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It's no secret that college costs are escalating, which means that student debt is increasing. In fact, as the Brookings Institution shares, it is the second biggest segment of household debt after mortgages, superseding even credit card debt.
While many families are able to start saving for eventual education expenses when they have time on their side for the funds to grow, adult learners may be needing the money sooner rather than later. One size doesn't fit all when it comes to investment options. Here are three popular types of college savings plans and what students should know about each.
For the Adult Learner Ready to Begin Their College Journey
The Certificate of Deposit (CD)
For adult learners who are planning to pursue their degree sooner rather than later, a CD might be a good savings choice. With this investment product, you will invest a lump sum payment with a bank or credit union, which pays a fixed interest rate for a designated period of time. At that point, you will get your original investment back, supplemented by the stated interest rate.
A CD may offer a more steady option than other savings vehicles for two reasons: You are assured of getting your entire initial investment back, and the amount you will eventually end up with (interest included) won't fluctuate based on market ups and downs. So while the relative return rate might be lower than an investment tied to a surging stock market, the peace of mind of a guaranteed return can be worthwhile, especially if you are intending to use the investment in the near future as you pursue your degree.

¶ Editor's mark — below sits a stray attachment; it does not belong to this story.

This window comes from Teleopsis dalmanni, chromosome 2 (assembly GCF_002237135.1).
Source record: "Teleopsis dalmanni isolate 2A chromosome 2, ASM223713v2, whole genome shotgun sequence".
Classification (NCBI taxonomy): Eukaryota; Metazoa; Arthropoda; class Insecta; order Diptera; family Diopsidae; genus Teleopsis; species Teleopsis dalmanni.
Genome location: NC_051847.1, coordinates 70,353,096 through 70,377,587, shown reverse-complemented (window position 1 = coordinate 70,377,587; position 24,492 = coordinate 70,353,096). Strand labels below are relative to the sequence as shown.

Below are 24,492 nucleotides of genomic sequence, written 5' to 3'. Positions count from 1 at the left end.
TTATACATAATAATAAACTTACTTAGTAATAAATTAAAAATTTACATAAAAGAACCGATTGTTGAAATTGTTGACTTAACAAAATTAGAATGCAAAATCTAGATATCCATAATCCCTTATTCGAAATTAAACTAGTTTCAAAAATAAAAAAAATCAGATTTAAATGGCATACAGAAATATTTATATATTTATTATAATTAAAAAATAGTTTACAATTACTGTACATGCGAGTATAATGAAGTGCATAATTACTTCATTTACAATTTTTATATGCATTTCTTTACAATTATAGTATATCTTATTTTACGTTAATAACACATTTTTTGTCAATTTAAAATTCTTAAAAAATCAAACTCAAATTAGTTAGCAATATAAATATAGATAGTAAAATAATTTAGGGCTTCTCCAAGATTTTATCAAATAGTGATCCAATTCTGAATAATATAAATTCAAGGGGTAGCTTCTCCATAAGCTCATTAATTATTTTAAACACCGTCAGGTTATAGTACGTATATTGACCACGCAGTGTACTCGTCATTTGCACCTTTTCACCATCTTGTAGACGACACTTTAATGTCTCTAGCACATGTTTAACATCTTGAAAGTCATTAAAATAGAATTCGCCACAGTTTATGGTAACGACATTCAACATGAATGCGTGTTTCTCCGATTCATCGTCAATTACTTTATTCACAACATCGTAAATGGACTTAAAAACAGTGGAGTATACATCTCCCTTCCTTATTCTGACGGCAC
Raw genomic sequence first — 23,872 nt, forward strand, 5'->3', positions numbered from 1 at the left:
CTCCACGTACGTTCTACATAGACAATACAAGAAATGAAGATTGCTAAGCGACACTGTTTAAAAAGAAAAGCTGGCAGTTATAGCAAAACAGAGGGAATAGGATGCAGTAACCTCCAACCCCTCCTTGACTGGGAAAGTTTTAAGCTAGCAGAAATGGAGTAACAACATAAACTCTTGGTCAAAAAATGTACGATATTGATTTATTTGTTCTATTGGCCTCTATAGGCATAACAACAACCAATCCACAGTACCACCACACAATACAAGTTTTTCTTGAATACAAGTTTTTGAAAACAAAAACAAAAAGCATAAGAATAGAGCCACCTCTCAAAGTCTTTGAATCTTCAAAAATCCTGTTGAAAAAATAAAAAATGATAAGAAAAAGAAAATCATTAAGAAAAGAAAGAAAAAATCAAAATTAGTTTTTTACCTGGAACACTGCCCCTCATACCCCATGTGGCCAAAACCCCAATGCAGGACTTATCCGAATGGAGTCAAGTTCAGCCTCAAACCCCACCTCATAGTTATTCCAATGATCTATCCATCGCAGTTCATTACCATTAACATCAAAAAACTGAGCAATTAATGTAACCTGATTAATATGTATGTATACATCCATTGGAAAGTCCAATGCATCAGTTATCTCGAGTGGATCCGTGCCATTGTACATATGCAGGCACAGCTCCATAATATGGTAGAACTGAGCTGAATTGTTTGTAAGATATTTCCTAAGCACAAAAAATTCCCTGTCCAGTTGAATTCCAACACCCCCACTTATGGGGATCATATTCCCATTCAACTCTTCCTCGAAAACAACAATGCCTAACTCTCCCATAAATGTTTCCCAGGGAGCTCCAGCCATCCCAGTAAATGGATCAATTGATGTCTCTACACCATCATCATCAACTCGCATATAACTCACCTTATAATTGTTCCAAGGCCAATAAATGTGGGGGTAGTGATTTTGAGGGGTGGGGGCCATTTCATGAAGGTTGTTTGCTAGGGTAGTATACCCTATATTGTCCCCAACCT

CDs are extremely flexible and available for a wide range of terms from three months to 18 months or more. One strategy that may work for you is to buy CDs with different "maturity" dates that allow your investment to pay off at various times, perhaps to coincide with tuition due dates. That also can be a smart strategy if interest rates grow; you can take advantage of a rising interest rate by making another investment, rather than having your money locked up in a designated interest rate that might be lower.
One strategy that may work for you is to buy CDs with different "maturity" dates that allow your investment to pay off at various times, perhaps to coincide with tuition due dates.
For the Student Attending College in a Few Years
The 529 Plan
529 college savings plans, which are named for the section of the Internal Revenue Code that created them, allow college savings to grow tax-deferred, which means the gains accumulate tax-free. And, in a double tax bonus, you don't have to pay federal income taxes on the money when you withdraw it, as long as you use the funds for "qualified college costs." These have a far-ranging definition and include tuition, fees, books and materials and even associated technology, among other approved expenses, when used at any accredited college – including most online programs. If the money is used for any other reason, you will pay a 10% tax penalty.